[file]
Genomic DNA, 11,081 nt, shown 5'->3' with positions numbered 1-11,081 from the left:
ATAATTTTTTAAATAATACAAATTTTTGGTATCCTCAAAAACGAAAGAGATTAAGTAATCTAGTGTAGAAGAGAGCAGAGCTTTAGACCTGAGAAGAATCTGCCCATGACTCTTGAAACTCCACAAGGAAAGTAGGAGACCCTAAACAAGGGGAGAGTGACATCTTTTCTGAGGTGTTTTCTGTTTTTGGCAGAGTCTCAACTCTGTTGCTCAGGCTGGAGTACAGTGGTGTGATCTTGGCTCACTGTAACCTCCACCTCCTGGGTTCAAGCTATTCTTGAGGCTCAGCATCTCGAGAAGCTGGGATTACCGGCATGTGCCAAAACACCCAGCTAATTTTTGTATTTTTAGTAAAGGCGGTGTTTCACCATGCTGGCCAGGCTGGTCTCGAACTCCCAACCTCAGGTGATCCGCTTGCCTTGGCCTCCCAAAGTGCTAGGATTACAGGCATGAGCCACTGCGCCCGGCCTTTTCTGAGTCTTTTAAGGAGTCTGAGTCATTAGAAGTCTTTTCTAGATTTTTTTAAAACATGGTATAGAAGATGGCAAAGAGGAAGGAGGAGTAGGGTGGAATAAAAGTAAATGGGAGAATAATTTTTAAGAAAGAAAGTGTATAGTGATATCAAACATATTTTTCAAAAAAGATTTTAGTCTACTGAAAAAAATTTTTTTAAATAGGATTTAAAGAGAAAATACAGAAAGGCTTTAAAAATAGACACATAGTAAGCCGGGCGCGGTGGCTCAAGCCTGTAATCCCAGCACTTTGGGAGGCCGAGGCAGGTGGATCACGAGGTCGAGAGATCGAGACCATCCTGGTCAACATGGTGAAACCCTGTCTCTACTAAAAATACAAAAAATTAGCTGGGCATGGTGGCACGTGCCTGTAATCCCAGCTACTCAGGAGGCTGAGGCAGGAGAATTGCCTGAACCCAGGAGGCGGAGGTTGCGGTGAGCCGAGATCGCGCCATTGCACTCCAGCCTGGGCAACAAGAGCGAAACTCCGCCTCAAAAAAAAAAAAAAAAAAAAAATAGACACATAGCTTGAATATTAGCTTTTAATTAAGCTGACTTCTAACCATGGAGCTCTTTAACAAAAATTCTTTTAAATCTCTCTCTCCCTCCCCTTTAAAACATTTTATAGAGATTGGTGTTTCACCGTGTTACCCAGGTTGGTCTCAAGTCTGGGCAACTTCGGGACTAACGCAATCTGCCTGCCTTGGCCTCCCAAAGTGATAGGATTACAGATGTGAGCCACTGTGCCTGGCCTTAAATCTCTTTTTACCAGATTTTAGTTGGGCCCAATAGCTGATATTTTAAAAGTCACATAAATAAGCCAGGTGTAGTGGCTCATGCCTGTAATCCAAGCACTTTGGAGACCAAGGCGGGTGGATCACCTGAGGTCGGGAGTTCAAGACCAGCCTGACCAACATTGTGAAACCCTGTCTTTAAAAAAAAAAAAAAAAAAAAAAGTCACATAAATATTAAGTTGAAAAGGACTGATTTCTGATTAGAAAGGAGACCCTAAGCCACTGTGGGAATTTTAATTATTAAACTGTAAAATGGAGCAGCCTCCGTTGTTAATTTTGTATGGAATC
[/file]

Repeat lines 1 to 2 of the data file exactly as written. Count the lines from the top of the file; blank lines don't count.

Genomic DNA, 11,081 nt, shown 5'->3' with positions numbered 1-11,081 from the left:
ATAATTTTTTAAATAATACAAATTTTTGGTATCCTCAAAAACGAAAGAGATTAAGTAATCTAGTGTAGAAGAGAGCAGAGCTTTAGACCTGAGAAGAATCTGCCCATGACTCTTGAAACTCCACAAGGAAAGTAGGAGACCCTAAACAAGGGGAGAGTGACATCTTTTCTGAGGTGTTTTCTGTTTTTGGCAGAGTCTCAACTCTGTTGCTCAGGCTGGAGTACAGTGGTGTGATCTTGGCTCACTGTAACCTCCACCTCCTGGGTTCAAGCTATTCTTGAGGCTCAGCATCTCGAGAAGCTGGGATTACCGGCATGTGCCAAAACACCCAGCTAATTTTTGTATTTTTAGTAAAGGCGGTGTTTCACCATGCTGGCCAGGCTGGTCTCGAACTCCCAACCTCAGGTGATCCGCTTGCCTTGGCCTCCCAAAGTGCTAGGATTACAGGCATGAGCCACTGCGCCCGGCCTTTTCTGAGTCTTTTAAGGAGTCTGAGTCATTAGAAGTCTTTTCTAGATTTTTTTAAAACATGGTATAGAAGATGGCAAAGAGGAAGGAGGAGTAGGGTGGAATAAAAGTAAATGGGAGAATAATTTTTAAGAAAGAAAGTGTATAGTGATATCAAACATATTTTTCAAAAAAGATTTTAGTCTACTGAAAAAAATTTTTTTAAATAGGATTTAAAGAGAAAATACAGAAAGGCTTTAAAAATAGACACATAGTAAGCCGGGCGCGGTGGCTCAAGCCTGTAATCCCAGCACTTTGGGAGGCCGAGGCAGGTGGATCACGAGGTCGAGAGATCGAGACCATCCTGGTCAACATGGTGAAACCCTGTCTCTACTAAAAATACAAAAAATTAGCTGGGCATGGTGGCACGTGCCTGTAATCCCAGCTACTCAGGAGGCTGAGGCAGGAGAATTGCCTGAACCCAGGAGGCGGAGGTTGCGGTGAGCCGAGATCGCGCCATTGCACTCCAGCCTGGGCAACAAGAGCGAAACTCCGCCTCAAAAAAAAAAAAAAAAAAAAAATAGACACATAGCTTGAATATTAGCTTTTAATTAAGCTGACTTCTAACCATGGAGCTCTTTAACAAAAATTCTTTTAAATCTCTCTCTCCCTCCCCTTTAAAACATTTTATAGAGATTGGTGTTTCACCGTGTTACCCAGGTTGGTCTCAAGTCTGGGCAACTTCGGGACTAACGCAATCTGCCTGCCTTGGCCTCCCAAAGTGATAGGATTACAGATGTGAGCCACTGTGCCTGGCCTTAAATCTCTTTTTACCAGATTTTAGTTGGGCCCAATAGCTGATATTTTAAAAGTCACATAAATAAGCCAGGTGTAGTGGCTCATGCCTGTAATCCAAGCACTTTGGAGACCAAGGCGGGTGGATCACCTGAGGTCGGGAGTTCAAGACCAGCCTGACCAACATTGTGAAACCCTGTCTTTAAAAAAAAAAAAAAAAAAAAAAGTCACATAAATATTAAGTTGAAAAGGACTGATTTCTGATTAGAAAGGAGACCCTAAGCCACTGTGGGAATTTTAATTATTAAACTGTAAAATGGAGCAGCCTCCGTTGTTAATTTTGTATGGAATC